Oil futures traded higher on Monday

Market Insights
Heating Oil
March 30, 2021

Recap: Oil futures traded higher on Monday, after last week’s setback. Concerns over continued delays in the Suez Canal and expectations that OPEC+ will keep output through May spurred prices higher. Although the grounded container ship was freed, traders were concerned about persistent delays. Traders were also expressing belief that Russia would support broadly stable oil output by OPEC+ in May, while seeking a relatively small output hike for itself to meet the rising seasonal demand. May WTI added 59 cents, or 1%, to settle at $61.56 a barrel, while Brent for May delivery rose 41 cents, or 0.6%, to settle at $64.98 a barrel. Petroleum products finished mixed, with April RBOB adding 1.4%, to $1.9952 a gallon, while April heating oil finished nearly flat at $1.8098 a gallon.

Technical Analysis:  May WTI bounced off of the 50-day moving average and recaptured the 10-day moving average. The up move saw a cross to the upside in the slow stochastics, which supports higher prices. Also propping up prices is this week’s meeting between OPEC and its allies. This should help to keep WTI above $60 in the short term, while lockdowns in Europe having the possibility of lasting weeks, with restrictions becoming tighter. That being said, we would look for this market to trade sideways between $55 and $65. 

Fundamental News:  A source familiar with Russia's thinking said Russia would support broadly stable oil output by OPEC+ group of leading global oil producers in May, while seeking a relatively small output increase for itself to meet the rising seasonal demand. Last week, sources stated that they expect a decision similar to the last meeting when OPEC and its allies including Russia, also known as OPEC+, meets on April 1st to decide output policy.

The Suez Canal Authority said the Ever Given container ship that blocked the Suez Canal for almost a week was fully floated on Monday and traffic in the waterway resumed.  Egypt’s Leth Agencies said 43 vessels had resumed transit from the Great Bitter Lake, which separates two sections of the canal.  Earlier, at least 369 vessels were waiting to transit the canal, including dozens of container ships, bulk carriers, oil tankers and liquefied natural gas or liquefied petroleum gas vessels.  Top container shipping lines said the stranding of a container ship in the Suez Canal has created disruptions in the global shipping industry that could take weeks and possibly months to clear.  Empty containers, which Asian factories need to ship goods, are also caught up in the backlog.  Maersk said that “even when the canal gets reopened, the ripple effects on global capacity and equipment are significant".  Maersk has three vessels stuck in the canal and another 29 waiting to enter, adding that it had so far rerouted 15 vessels to sail south of Africa instead.  Switzerland's MSC, the world's number 2 line, said separately on Saturday the situation was "going to result in one of the biggest disruptions to global trade in recent years".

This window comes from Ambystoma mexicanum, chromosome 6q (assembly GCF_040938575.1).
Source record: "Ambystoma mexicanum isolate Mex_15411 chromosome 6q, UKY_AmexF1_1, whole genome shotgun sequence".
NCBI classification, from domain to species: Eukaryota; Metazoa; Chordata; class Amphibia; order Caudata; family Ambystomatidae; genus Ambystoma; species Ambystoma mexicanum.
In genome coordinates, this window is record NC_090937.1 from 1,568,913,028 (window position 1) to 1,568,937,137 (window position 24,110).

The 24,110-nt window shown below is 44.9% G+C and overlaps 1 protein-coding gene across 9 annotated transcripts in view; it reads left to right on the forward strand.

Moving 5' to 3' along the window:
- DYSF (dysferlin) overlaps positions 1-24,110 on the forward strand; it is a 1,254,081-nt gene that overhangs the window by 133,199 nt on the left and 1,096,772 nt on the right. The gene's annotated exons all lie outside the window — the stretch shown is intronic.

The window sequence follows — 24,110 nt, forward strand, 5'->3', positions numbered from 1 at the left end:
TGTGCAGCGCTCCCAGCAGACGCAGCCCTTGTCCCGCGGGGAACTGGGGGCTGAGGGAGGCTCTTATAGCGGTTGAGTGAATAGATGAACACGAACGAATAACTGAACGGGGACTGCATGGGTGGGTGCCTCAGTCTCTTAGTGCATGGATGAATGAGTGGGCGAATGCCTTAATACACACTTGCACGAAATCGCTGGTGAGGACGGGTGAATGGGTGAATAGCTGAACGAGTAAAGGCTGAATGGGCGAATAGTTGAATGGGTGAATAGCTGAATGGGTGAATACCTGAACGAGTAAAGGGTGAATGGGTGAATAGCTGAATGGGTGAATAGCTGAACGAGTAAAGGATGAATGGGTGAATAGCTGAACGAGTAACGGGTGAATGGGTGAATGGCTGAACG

IIR Energy reported that U.S. oil refiners are expected to shut in 2.4 million bpd of capacity offline in the week ending April 2nd, increasing available refining capacity by 506,000 bpd from the previous week.  Offline capacity is expected to fall to 1.8 million bpd in the week ending April 9th.

Early Market Call - as of 8:20 AM EDT

WTI - May $60.51, down $1.04

RBOB - Apr $1.9714, down 2.38 cents

HO - Apr $1.7942, down 1.56 cents

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